Whether it’s the internet at large or your directory services-based network, DNS is the glue that holds it all together. A simple DNS failure can translate into total network failure, and because your network is your business, that translates into a business failure as well. The dependency of this critical network service combined with the wealth of network information hosted on a typical DNS opens your network up to vulnerability from external attacks. DNS is now tied with HTTP as the top targeted service of application attacks such as DNS DDOS, NXDOMAIN and DNS hijacking.

It is for these reasons that your organization more than likely utilizes a solution besides Microsoft for your external DNS service. If so, you aren’t alone. The majority of organizations today don’t utilize Microsoft for their external DNS services. This is because:

  • There isn’t an inherent need to utilize Microsoft DNS.
  • IT admins want enhanced security features and value-added services when considering a DNS placement that is publicly vulnerable to attacks.

To put it simply, organizations demand the best solution for their external DNS that lie exposed to internet attacks. Third-party DNS solutions are available on the market which are designed and built from the ground up with security in mind. The truth is, though, that an organization’s internal DNS structure is equally open to malicious threats that can originate from downloaded malware, phishing and backdoors. In addition, the need for added intelligent services such as integrated DNS-based traffic control, network load balancing and service monitoring add great value to an organization. Unfortunately, many organizations select their internal DNS solution with a lot less scrutiny. (For more on AD's biggest problems, see The Top Five Active Directory Management Pain Points.)

The Microsoft Myth

In the case of your typical Windows domain network, many IT managers are conditioned to only consider Microsoft DNS services as an internal solution. Many times this is because:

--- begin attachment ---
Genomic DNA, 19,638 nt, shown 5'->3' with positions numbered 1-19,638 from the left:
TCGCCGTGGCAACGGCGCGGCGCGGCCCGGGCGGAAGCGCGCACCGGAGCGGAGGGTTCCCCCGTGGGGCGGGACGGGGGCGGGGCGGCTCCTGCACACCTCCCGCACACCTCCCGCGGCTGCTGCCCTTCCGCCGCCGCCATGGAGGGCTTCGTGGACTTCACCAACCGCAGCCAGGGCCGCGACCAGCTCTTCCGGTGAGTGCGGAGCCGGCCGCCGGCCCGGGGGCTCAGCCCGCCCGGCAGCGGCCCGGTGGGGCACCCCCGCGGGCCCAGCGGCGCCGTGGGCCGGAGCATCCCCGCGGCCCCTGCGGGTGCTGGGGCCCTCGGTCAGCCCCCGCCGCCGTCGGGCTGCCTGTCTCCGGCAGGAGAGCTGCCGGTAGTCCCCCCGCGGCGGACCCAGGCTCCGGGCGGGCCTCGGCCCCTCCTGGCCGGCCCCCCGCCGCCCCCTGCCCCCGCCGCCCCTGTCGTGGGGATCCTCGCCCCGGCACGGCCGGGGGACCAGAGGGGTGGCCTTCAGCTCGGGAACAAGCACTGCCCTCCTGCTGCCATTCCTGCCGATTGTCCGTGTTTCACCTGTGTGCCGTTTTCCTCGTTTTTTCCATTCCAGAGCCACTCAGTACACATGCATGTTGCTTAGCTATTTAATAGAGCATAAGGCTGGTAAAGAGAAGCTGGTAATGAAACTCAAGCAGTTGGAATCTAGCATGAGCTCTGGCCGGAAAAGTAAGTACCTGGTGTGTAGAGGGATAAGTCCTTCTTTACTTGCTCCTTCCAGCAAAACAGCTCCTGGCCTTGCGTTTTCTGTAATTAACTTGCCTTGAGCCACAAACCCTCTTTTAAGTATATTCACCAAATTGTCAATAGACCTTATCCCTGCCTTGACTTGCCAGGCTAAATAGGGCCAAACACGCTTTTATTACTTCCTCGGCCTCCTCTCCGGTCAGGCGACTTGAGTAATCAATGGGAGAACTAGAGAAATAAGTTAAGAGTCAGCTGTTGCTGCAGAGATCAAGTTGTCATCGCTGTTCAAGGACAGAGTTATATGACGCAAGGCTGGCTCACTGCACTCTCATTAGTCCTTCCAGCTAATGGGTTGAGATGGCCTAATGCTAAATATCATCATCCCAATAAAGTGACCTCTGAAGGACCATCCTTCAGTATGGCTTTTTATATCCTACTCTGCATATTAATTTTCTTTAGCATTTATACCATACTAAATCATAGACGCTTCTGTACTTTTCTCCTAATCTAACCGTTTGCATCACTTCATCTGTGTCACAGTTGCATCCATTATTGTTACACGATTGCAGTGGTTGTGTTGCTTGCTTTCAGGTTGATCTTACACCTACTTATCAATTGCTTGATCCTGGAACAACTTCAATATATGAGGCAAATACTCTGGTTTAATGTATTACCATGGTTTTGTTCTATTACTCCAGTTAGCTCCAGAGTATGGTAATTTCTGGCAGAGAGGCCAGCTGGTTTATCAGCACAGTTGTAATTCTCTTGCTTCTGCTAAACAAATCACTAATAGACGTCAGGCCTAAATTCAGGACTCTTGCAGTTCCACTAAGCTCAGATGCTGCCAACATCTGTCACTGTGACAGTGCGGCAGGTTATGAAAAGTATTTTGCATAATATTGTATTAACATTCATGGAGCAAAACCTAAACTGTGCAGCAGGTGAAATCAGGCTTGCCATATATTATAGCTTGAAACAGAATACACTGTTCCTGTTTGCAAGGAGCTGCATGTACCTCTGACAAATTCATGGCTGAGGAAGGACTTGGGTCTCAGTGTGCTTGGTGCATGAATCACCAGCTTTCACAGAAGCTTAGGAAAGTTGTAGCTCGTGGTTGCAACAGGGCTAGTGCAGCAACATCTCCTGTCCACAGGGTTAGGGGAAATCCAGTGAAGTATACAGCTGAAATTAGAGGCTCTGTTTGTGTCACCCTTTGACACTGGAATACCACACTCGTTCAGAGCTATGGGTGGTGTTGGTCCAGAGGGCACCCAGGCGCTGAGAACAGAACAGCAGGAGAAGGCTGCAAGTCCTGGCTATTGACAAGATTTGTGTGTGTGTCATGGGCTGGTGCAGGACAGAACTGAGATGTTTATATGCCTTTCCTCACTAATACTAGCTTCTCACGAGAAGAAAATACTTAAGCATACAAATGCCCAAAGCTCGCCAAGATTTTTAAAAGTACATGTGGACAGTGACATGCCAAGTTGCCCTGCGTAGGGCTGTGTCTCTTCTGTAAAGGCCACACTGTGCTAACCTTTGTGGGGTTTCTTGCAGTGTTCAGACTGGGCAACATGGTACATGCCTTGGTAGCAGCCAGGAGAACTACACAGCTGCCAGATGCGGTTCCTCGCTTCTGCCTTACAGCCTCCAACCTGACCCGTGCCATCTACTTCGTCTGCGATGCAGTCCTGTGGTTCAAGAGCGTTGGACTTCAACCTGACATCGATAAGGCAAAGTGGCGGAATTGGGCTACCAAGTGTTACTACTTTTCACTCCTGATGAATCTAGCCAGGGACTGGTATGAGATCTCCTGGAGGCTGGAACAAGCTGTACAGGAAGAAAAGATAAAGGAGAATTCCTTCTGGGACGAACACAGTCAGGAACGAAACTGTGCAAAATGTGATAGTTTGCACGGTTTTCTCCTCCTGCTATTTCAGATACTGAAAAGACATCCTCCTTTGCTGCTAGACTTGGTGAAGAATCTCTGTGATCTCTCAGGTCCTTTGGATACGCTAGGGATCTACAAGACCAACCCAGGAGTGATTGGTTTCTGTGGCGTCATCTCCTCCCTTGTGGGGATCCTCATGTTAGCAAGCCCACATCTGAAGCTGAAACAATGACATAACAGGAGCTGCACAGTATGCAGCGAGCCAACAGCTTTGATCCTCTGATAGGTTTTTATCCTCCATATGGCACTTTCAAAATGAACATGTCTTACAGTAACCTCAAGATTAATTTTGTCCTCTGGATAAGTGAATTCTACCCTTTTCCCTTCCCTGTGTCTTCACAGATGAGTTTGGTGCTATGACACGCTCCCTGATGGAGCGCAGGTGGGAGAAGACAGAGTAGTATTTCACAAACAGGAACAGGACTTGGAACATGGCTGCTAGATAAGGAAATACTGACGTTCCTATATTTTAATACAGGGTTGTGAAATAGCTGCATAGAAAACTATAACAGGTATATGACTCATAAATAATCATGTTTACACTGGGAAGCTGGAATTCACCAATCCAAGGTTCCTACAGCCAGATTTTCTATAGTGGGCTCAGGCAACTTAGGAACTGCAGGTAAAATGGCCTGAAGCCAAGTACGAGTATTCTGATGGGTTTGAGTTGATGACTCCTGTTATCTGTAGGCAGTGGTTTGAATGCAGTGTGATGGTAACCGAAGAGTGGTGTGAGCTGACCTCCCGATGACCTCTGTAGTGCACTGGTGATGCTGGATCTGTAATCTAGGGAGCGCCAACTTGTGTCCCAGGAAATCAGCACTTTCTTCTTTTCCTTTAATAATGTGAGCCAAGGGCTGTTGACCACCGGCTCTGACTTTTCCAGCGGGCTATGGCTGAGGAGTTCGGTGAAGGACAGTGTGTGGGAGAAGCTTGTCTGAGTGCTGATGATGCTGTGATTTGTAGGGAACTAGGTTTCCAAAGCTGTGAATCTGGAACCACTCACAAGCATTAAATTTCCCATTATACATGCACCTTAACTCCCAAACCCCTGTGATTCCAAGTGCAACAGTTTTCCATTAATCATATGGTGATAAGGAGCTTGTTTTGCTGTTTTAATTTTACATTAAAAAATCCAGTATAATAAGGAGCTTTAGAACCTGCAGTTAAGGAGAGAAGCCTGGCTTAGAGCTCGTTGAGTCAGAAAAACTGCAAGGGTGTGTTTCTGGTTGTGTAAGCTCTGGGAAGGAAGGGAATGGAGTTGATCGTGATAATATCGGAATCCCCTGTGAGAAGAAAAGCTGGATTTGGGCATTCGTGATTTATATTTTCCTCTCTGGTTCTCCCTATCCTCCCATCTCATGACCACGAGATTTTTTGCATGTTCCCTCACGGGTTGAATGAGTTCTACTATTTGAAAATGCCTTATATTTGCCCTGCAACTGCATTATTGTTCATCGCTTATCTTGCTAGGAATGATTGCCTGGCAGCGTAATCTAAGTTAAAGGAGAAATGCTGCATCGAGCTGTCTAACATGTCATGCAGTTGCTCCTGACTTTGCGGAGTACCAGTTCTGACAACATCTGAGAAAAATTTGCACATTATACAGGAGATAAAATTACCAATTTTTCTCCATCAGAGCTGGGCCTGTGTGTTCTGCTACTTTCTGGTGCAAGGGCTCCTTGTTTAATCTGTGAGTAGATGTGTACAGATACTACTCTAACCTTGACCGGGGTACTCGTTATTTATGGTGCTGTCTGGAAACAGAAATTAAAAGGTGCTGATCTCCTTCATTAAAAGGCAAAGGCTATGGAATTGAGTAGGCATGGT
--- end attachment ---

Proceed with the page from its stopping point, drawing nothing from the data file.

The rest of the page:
• It’s convenient to use the in-box solution.
  • The myth that Active Directory requires Microsoft DNS to function properly.

However, this myth simply isn’t true. In fact, Microsoft even published a KB article addressing this misinformative concept years ago. You can read the full KB article here.

Active Directory must be supported by DNS in order to function properly, but the implementation of Active Directory Services does not require the installation of Microsoft DNS. A BIND DNS or other third-party DNS will fully support a Windows domain. In fact, even if you are creating an AD forest for the first time, the DC Promo wizard does not require you to select DNS. Notice how the wizard will allow you to continue with the DC promotion process despite not choosing to install the DNS server component as is shown in the screenshot below.

Active Directory Does Not Require Microsoft DNS

Active Directory-Integrated DNS

There are some advantages of utilizing Active Directory-Integrated DNS for your DNS zone besides the mere convenience of the in-box wizard. The primary benefits are:

  • AD replication will take care of DNS zone replication automatically.
  • All DNS servers are writable.

This reduces the necessity to configure and allot for separate DNS zone transfer traffic. Other benefits include secure updates and DHCP integration, but these features are available in third-party solutions as well.

The fact is that AD-Integrated DNS is an option, but not required. In fact, even if you are currently utilizing AD-Integrated DNS, Microsoft gives you the option to either add a secondary DNS or change the structure to one of the traditional DNS zone types as is shown in the screenshot below:

Active Directory Does Not Require Microsoft DNS

This built-in feature is so that Windows DNS can integrate with an alternative DNS server such as BIND. In truth, you can configure:

  • All of your DNS servers configured with AD-Integrated zones
  • All of your DNS servers configured with a traditional primary/secondary zones